Green Screen Review #1

The Economic Resource Council’s Green Screen Institute plans to make Nevada County a virtual reality innovative technology hub, by seeking out and promoting  virtual reality and augmented reality  companies.

One of the ripe VR opportunities is the design of unique interfaces for virtual gaming systems.  The current Make Newsletter has an interesting example in an article written by Jeremy Williams. Jeremy was an Editor at PC Gamer Magazine and Software Engineer for Qore on the PlayStation Network and dedicated VR Gamer.  Jeremy writes:

Take Your VR Pinball Experience from Meh to Marvelous


Pinball Control Panel

I remember the 1950s playing the pinball machines in the Cobalt Rec Hall, until the government agents showed and close them down as illegal gambling machines. People would bet on who could get the highest score. One of those machines ended up in our garage, where I took it apart to see how it worked.

I am not a gamer, but I am very interested in VR and AR as economic disrupters and will continue to provide some of my thoughts in future Green Screen Reviews.


About Russ Steele

Freelance writer and climate change blogger. Russ spent twenty years in the Air Force as a navigator specializing in electronics warfare and digital systems. After his service he was employed for sixteen years as concept developer for TRW, an aerospace and automotive company, and then was CEO of a non-profit Internet provider for 18 months. Russ's articles have appeared in Comstock's Business, Capitol Journal, Trailer Life, Monitoring Times, and Idaho Magazine.
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2 Responses to Green Screen Review #1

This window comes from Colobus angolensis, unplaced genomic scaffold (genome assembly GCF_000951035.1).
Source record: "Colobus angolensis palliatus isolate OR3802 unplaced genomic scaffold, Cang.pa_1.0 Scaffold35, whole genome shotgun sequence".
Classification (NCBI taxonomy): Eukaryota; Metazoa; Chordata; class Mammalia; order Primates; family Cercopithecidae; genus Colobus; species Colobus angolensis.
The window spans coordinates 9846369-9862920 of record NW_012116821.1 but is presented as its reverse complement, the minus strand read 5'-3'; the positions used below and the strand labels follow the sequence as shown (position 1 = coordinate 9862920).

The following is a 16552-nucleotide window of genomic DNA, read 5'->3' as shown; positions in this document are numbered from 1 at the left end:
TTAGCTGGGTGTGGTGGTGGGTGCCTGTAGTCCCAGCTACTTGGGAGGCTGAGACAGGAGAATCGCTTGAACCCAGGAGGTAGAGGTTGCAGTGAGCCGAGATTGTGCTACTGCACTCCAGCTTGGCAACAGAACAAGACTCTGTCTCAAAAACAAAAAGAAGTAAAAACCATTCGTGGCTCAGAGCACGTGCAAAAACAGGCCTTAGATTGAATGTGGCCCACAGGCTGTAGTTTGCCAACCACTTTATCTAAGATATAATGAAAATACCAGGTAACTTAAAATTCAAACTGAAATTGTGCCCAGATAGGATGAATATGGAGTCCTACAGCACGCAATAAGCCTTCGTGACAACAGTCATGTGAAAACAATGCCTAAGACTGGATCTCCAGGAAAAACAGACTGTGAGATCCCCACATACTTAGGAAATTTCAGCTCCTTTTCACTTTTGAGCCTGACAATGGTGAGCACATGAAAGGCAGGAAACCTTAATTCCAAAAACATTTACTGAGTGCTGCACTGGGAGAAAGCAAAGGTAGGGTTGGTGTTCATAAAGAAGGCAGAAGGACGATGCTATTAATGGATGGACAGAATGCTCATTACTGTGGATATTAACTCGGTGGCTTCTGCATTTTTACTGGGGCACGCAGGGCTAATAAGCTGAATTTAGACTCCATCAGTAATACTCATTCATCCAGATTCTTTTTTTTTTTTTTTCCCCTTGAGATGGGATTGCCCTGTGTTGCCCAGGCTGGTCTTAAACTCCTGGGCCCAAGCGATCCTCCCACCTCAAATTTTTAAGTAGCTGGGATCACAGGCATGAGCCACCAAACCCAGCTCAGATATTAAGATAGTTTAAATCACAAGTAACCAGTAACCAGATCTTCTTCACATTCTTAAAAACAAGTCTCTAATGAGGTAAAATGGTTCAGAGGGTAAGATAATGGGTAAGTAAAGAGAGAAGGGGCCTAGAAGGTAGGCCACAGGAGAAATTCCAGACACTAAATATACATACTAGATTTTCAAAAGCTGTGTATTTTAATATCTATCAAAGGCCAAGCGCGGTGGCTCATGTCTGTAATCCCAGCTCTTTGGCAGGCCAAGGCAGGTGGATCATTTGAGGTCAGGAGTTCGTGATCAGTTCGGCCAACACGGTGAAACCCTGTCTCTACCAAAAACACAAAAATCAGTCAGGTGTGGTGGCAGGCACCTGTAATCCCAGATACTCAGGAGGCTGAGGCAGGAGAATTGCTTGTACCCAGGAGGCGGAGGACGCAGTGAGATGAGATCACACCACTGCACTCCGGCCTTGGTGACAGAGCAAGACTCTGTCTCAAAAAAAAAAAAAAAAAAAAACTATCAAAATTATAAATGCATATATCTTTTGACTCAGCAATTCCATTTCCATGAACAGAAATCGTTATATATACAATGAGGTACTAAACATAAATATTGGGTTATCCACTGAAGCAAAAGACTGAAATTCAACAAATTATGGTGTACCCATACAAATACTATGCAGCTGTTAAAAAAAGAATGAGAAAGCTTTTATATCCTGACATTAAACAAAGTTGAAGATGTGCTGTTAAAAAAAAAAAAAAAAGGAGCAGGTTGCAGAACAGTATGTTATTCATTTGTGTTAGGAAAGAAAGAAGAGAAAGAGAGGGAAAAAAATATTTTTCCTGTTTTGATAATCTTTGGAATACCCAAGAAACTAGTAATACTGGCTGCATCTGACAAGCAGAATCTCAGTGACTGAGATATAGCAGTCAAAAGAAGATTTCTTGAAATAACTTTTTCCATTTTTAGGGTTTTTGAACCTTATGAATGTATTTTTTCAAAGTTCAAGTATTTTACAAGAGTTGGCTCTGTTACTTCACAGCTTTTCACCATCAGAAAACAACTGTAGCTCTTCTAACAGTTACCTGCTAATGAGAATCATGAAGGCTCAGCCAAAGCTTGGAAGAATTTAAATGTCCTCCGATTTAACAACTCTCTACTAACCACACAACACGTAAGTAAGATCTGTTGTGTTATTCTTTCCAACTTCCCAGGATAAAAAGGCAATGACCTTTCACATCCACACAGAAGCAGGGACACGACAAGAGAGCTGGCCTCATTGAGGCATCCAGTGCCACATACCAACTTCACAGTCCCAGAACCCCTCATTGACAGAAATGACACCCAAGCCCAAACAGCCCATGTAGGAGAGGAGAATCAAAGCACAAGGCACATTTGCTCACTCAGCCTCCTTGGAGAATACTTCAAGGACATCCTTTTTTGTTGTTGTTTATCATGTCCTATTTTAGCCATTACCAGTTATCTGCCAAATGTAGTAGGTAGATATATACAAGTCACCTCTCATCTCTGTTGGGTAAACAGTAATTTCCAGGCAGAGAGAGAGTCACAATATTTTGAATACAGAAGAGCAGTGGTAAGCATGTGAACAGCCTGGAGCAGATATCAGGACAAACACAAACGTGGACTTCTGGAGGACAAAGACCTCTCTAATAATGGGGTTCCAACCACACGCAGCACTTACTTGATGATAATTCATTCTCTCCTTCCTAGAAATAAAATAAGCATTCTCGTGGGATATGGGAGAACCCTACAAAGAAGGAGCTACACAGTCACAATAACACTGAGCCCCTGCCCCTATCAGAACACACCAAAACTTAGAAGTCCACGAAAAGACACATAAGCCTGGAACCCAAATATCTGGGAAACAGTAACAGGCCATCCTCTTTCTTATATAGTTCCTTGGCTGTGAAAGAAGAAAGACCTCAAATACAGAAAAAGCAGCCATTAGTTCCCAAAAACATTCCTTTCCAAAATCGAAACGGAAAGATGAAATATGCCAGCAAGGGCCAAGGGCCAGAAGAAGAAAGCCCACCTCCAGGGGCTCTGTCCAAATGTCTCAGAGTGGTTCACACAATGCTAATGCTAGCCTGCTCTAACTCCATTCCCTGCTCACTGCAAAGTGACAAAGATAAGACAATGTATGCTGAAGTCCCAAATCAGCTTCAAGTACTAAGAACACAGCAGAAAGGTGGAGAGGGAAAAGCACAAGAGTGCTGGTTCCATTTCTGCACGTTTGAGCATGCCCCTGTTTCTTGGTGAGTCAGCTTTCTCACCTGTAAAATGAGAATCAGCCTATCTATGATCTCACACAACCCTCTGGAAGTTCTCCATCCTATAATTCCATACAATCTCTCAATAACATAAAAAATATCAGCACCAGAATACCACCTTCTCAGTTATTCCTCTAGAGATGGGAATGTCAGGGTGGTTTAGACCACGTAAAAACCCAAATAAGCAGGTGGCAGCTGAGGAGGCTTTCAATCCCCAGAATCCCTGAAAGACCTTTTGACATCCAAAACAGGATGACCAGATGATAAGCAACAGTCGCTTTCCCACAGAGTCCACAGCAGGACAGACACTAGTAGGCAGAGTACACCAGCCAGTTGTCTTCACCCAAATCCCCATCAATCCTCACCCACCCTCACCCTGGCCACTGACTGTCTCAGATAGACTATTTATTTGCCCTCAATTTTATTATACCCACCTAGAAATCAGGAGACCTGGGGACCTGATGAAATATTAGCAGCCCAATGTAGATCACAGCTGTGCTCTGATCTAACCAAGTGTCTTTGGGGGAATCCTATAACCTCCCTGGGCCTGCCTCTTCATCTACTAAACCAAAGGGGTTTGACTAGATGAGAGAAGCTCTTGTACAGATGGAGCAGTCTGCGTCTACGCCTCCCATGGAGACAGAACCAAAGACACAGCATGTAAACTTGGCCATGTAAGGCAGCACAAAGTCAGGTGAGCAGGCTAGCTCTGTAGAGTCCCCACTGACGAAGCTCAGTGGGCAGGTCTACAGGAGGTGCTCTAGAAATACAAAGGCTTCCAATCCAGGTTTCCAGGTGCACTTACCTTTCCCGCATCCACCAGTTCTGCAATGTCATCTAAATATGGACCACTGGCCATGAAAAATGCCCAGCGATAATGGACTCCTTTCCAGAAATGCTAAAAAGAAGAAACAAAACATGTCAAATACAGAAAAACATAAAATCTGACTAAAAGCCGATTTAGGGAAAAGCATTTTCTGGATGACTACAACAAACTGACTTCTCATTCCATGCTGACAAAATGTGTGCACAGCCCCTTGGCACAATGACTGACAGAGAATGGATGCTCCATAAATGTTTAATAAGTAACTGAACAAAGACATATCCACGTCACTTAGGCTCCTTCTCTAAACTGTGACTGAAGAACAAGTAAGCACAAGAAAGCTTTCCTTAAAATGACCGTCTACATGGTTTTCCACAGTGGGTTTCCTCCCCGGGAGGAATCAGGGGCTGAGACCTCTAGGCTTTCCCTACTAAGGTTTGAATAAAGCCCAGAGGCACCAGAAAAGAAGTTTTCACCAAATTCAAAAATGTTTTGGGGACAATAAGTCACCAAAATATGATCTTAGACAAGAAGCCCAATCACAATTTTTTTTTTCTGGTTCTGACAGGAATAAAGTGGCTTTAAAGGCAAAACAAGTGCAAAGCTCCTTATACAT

1. Stu says:

    Hi Russ,

    VR seems to be one of those reoccurring “Next Big Thing” – along with “3D” “Smell-o-vision” and “teldildonics” (and, no I’m not waiting to sign up for any of them)

    I recall listening to Jaron Lanier at HP labs in the early 90’s touting the virtues of VR, yet when I walked in to his lab with an accurate 3D CAD model of an audio control room the processing was not able to deal with the detail in the model.

    The last few years attended joint SMPTE SCIEN conferences at Stanford with enthusiastic students showing off the latest developments – unfortunately other than making a cell phone into a “inexpensive” stereoscopic viewer and integrating multiple GoPro cameras in to a surround POV capture device and associated advancements in image processing, storage and bandwidth it’s still seems to be a niche technology with limited real world applications waiting for “The Killer App”.


    • Russ Steele says:

      I agree, VR seem to have limited applications. I just do not see the family sitting around the living room each with their VR goggles on watching the news or the latest show on TV.


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